Sometimes media releases land on my desk that I am sure are designed solely to make my head explode.
This is one such release.
I have no idea how Hard Iced Tea tastes, but from the media release taste doesn’t seem in anyway relevant. The marketing offers a hodgepodge of confused and unsustained claims that seems to want to make it appeal to beer drinkers, while at the same time trashing beer and making vague claims of its own ‘healthfulness’.
The marketers want to make it sound like beer (it “has similar characteristics to beer”), but at the same make it sound nothing like beer. I’m not sure where any comparison to beer could come from as, apart from being made on brewing equipment, it has no common ingredients to beer. After speaking with Managing Director Andy McCutcheon, I understand that it is made by steeping tea in a hot sugar solution and then fermenting it. Consequently it is taxed as an RTD, rather than beer.
Despite wanting to claim similar characteristics to beer, it also want to differentiate itself from beer which apparently has “high levels of carbohydrates, sugar and gluten”. While beer does indeed contain gluten, it is actually comparatively low in carbohydrates. The most disappointing thing about this claim is that the hard iced tea is produced at Mt Tamborine Brewery, whose owner is involved in the iced tea company. It seems an odd strategy to trash one product to boost another.
Even so the carb story seems quite confused for Hard Iced Tea too. The media release just claims that it is “without the high levels of carbohydrates” found it beer, while the website landing page claims to it is “low carbs” and “low sugar”, then the About Us page claims that it contains “NO carbohydrates”. Finally the Facebook page claims it has “75% less carbs than a ‘low carb’ beer and 50% less sugar”. There’s something for everyone there.
It will be most interesting to see how they go with their claims about the drink’s antioxidant qualities. The media release claims the product retains “the antioxidant qualities that tea is famous for”, the webpage claims that it is “naturally antioxidant rich” and the Facebook page states it “contains all of the antioxidant goodness that tea is famous for”. When I spoke with Andy McCutcheon and asked whether the product had been tested for its antioxidant properties, or whether he was just relying on the perceptions of tea as being antioxidant rich, he advised, ” I don’t know the volume of antioxidants in it”.
Irrespective of the volume of antioxidants that actually inhabit the product, the Alcohol Beverages Advertising Code prohibits making claims about the therapeutic benefits of alcoholic beverages. The quantities of antioxidants in any alcoholic beverage will be so low that before they can have any therapeutic affect, you will consume an unhealthy amount of alcohol. Of course, the ABAC scheme is a quasi-regulatory system for alcohol advertising and their decisions are only binding on members. So we’ll never know whether saying “as consumers become increasingly conscious of their health” this is a “pure, naturally refreshing and healthful way to enjoy an alcoholic beverage” breaches their guidelines.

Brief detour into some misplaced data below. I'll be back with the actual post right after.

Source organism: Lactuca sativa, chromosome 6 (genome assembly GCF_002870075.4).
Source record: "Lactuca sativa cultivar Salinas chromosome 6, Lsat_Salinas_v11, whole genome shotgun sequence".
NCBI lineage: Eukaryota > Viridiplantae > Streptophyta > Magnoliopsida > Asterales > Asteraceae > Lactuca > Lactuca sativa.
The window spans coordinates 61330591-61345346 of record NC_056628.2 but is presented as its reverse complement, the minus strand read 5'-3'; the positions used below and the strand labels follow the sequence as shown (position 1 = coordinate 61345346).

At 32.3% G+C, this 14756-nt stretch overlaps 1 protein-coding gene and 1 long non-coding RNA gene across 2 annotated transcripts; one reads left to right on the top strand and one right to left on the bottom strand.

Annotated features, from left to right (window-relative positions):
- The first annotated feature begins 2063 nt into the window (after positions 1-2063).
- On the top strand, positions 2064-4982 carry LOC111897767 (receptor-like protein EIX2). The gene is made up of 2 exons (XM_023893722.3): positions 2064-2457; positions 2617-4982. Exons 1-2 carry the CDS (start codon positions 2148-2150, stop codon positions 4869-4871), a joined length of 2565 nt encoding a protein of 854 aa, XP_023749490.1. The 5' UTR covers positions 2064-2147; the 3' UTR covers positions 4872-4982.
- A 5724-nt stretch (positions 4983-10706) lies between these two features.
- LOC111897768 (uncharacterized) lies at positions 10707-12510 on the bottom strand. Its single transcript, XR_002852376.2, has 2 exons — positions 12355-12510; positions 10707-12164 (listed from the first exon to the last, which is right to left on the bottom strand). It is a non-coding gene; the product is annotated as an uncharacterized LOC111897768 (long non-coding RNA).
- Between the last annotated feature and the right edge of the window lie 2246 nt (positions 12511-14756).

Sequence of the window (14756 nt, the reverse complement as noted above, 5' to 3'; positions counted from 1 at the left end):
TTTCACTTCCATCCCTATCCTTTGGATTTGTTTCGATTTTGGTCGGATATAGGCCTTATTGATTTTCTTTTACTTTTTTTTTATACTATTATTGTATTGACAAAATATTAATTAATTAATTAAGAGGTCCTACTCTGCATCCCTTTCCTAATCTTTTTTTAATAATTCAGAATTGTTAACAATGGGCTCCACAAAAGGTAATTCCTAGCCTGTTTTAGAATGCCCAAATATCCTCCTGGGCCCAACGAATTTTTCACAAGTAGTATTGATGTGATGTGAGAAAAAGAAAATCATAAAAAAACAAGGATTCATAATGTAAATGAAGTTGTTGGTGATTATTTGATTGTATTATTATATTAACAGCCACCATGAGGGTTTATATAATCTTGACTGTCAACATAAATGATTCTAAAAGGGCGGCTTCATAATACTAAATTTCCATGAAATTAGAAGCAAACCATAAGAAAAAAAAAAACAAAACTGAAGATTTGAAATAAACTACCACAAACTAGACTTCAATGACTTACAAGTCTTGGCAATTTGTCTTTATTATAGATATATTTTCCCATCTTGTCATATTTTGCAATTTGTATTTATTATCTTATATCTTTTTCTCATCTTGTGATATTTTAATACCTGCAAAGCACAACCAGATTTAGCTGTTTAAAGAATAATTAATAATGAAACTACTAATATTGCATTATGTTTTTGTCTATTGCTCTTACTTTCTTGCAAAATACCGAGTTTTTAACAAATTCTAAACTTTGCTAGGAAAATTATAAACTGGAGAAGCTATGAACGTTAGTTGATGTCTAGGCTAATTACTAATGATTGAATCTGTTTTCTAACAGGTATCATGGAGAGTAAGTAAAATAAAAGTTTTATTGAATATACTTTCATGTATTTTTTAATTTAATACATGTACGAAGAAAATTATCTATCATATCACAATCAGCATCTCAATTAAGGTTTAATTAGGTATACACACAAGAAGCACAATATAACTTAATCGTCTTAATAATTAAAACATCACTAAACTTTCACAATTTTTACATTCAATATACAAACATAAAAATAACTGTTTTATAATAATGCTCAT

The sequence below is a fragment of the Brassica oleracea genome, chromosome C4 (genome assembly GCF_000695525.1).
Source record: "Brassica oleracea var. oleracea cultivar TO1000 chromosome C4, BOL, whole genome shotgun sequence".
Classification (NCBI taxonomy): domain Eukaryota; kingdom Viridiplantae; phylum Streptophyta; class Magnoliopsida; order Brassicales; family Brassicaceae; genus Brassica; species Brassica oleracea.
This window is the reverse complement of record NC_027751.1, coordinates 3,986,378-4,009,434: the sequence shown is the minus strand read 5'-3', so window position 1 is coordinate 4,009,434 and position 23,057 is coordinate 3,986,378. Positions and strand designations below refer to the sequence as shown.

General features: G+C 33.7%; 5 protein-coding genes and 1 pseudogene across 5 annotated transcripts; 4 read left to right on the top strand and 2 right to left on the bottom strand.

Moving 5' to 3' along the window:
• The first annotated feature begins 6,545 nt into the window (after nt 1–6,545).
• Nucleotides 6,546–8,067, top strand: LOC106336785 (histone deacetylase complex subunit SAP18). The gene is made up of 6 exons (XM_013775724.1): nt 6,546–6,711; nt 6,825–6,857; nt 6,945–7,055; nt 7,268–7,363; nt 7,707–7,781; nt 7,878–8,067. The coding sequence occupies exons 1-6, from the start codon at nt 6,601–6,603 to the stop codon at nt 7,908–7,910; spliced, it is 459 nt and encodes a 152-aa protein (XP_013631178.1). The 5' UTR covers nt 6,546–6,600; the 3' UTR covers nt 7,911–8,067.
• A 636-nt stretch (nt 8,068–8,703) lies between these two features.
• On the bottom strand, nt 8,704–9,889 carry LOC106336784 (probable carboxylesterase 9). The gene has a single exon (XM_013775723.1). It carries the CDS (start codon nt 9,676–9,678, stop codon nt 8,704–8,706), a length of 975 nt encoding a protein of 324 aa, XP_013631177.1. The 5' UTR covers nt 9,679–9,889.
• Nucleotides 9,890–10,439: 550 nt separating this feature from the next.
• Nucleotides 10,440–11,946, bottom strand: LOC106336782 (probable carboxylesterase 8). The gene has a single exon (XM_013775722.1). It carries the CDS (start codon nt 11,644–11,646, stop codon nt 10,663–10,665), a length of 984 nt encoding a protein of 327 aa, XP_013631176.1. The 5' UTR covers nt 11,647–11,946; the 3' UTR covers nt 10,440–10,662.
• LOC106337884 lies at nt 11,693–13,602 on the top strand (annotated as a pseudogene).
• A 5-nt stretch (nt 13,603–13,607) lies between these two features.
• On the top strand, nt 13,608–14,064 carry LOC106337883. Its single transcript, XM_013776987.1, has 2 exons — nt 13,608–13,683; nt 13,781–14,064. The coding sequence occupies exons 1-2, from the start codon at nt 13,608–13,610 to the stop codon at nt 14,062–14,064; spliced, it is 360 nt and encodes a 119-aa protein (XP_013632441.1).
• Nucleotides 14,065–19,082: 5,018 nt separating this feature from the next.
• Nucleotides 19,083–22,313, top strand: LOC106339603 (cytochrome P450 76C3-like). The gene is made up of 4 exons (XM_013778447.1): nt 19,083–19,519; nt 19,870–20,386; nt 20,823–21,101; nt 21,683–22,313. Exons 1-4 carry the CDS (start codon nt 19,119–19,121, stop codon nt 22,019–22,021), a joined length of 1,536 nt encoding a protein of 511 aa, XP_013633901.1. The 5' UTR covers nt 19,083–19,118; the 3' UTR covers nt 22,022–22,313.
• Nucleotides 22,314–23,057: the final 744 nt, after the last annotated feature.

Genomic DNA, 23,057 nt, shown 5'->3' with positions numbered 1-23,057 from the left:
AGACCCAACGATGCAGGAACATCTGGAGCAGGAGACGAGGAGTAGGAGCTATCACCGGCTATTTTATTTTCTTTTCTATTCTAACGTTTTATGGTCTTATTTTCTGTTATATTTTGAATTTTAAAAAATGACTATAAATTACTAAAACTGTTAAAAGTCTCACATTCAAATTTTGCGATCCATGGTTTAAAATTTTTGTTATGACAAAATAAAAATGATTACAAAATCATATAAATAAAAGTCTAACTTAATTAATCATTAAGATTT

I can’t be bothered going on. I have wasted enough time on this already and the more that I think about this the more I despair and want to sit and suck my thumb while I quietly rock in the corner. No doubt it will be successful.
In the face of slumping beer sales globally, it seems the (Brisbane) Queensland based, ‘Hard Iced Tea Brewing Company Pty Ltd’ have met the growing needs of consumers sophisticated palates with the release of their new, World first, patented alcoholic beverage range called, ‘Hard Iced Tea.’®
Unlike other malt based tea flavoured beverages available elsewhere. – ‘Hard Iced Tea’® is made from, well…TEA.
Its unique manufacturing process produces a unique and refreshing taste experience that has similar characteristics to beer – but without the high levels of carbohydrates, sugar and gluten present in cereal grain based drinks — all the while retaining the antioxidant qualities that tea is famous for.
With an increasingly health conscious population ‘Hard Iced Tea’® now provides a sustainable alternative in the alcoholic beverages market that appeals to a much wider consumer audience, including the 75% of women who are currently not beer drinkers.
A recent visit to the brewery from Asian singing sensation Olivia Ong catapulted awareness of ‘Hard Iced Tea’® to 250,000 of her fans in a Facebook frenzy that continues to drive consumer demand for the product amongst retailers, where response at the bar has been overwhelming and is now capturing between 10% — 12% of beer market share.
With that sort of an impact in a global beer market worth USD$525 Billion, it’s no wonder they have been fielding enquiry from companies such as Coca-Cola Amatil and Woolworths Liquor Group here in Australia while garnering interest amongst potential overseas licensees in Europe, North America and Asia.’
Last week, Managing Director Andy McCutcheon announced, the company has recently agreed to a commercial arrangement with Australian Trade Partners Pty Ltd for national distribution of their products in Australia.